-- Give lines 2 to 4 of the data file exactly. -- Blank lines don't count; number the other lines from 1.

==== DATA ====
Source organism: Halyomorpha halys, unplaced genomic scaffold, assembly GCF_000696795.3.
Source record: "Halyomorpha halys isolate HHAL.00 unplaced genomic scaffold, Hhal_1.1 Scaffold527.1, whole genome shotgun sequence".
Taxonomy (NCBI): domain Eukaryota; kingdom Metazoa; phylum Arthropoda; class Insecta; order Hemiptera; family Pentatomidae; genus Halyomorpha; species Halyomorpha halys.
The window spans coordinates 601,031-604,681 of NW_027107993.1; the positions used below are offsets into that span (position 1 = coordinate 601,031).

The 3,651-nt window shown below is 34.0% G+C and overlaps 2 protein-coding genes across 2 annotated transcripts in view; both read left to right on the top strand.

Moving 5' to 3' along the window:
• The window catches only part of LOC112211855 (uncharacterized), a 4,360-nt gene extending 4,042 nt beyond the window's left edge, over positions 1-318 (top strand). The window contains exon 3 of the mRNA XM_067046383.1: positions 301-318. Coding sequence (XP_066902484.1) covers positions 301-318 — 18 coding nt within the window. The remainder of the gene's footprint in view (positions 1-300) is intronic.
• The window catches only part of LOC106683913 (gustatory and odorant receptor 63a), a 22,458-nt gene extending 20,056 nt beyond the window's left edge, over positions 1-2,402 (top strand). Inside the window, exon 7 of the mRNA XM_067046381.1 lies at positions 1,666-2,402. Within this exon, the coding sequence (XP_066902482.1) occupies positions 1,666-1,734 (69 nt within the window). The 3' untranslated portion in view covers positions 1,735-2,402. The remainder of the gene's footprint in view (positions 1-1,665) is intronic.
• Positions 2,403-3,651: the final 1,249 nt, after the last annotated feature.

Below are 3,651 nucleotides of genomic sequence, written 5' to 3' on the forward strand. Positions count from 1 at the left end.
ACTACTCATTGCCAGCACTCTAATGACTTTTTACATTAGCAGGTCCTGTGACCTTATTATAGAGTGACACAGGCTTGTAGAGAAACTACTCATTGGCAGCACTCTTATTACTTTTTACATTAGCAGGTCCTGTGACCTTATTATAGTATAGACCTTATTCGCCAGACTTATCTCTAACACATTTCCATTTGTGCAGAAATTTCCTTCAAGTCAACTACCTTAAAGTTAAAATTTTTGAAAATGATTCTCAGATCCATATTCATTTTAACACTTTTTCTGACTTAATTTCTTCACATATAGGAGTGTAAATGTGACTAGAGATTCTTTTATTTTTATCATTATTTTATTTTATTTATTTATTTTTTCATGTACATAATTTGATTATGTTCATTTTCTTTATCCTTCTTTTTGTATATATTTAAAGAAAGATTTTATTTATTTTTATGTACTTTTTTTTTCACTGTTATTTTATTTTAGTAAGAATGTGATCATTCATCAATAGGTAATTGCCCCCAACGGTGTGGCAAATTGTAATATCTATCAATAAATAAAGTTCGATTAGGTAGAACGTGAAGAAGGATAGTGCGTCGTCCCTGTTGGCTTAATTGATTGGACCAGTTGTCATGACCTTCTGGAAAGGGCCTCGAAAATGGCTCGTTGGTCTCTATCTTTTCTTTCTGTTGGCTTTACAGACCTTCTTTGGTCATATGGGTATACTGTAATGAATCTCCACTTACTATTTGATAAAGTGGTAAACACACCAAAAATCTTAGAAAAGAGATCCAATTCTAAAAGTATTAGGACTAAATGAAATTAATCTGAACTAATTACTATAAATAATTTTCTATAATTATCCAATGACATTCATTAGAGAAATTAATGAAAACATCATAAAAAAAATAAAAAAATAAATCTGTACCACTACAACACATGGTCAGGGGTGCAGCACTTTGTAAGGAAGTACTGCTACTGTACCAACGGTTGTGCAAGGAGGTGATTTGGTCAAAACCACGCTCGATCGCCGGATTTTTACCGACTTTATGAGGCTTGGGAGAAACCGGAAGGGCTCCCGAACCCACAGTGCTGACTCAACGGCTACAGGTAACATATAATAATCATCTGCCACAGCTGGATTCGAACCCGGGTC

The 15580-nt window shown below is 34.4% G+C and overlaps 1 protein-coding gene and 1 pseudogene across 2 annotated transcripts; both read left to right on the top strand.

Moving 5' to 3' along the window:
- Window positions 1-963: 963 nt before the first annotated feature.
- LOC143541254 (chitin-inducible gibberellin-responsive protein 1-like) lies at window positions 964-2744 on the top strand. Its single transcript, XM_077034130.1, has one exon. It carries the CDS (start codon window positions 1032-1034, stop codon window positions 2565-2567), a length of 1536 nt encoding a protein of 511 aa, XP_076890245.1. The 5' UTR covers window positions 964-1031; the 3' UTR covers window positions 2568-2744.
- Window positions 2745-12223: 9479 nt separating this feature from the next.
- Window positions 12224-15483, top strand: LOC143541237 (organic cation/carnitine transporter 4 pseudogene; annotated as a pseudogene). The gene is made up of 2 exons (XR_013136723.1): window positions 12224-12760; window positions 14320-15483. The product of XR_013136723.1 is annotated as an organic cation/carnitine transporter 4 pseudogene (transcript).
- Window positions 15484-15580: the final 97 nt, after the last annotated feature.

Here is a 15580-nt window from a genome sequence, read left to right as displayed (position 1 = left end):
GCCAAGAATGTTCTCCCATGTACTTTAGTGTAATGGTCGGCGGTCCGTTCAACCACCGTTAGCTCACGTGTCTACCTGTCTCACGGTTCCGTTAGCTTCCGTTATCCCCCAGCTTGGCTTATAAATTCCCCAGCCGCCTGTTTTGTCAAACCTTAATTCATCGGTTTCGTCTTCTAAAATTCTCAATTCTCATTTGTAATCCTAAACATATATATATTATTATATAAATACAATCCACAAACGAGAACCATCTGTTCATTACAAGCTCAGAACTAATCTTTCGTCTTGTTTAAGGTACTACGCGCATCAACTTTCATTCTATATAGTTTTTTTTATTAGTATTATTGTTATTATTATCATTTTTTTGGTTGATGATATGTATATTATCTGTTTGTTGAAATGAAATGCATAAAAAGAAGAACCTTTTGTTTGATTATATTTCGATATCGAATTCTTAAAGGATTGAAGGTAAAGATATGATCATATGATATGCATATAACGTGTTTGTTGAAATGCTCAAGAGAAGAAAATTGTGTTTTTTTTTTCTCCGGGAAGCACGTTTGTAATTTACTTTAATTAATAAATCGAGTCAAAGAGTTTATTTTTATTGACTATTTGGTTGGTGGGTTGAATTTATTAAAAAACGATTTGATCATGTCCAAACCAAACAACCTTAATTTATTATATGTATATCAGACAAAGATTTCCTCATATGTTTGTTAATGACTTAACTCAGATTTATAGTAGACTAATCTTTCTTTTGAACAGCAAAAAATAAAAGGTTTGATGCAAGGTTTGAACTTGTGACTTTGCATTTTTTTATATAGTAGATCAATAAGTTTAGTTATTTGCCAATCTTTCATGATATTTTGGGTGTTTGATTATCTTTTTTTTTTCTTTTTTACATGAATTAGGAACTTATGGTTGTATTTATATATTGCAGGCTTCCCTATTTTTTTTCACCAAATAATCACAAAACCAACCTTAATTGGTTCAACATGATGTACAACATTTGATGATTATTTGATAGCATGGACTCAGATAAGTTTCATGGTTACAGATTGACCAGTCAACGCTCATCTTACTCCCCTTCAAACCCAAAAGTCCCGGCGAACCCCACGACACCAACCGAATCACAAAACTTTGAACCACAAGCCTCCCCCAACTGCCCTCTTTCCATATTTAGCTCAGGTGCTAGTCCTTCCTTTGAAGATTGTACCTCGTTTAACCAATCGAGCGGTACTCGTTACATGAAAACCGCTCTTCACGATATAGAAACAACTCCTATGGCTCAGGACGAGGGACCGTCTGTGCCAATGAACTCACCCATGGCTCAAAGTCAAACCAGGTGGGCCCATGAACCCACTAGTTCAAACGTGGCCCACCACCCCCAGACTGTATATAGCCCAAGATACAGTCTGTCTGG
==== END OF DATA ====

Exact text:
Source record: "Halyomorpha halys isolate HHAL.00 unplaced genomic scaffold, Hhal_1.1 Scaffold527.1, whole genome shotgun sequence".
Taxonomy (NCBI): domain Eukaryota; kingdom Metazoa; phylum Arthropoda; class Insecta; order Hemiptera; family Pentatomidae; genus Halyomorpha; species Halyomorpha halys.
The window spans coordinates 601,031-604,681 of NW_027107993.1; the positions used below are offsets into that span (position 1 = coordinate 601,031).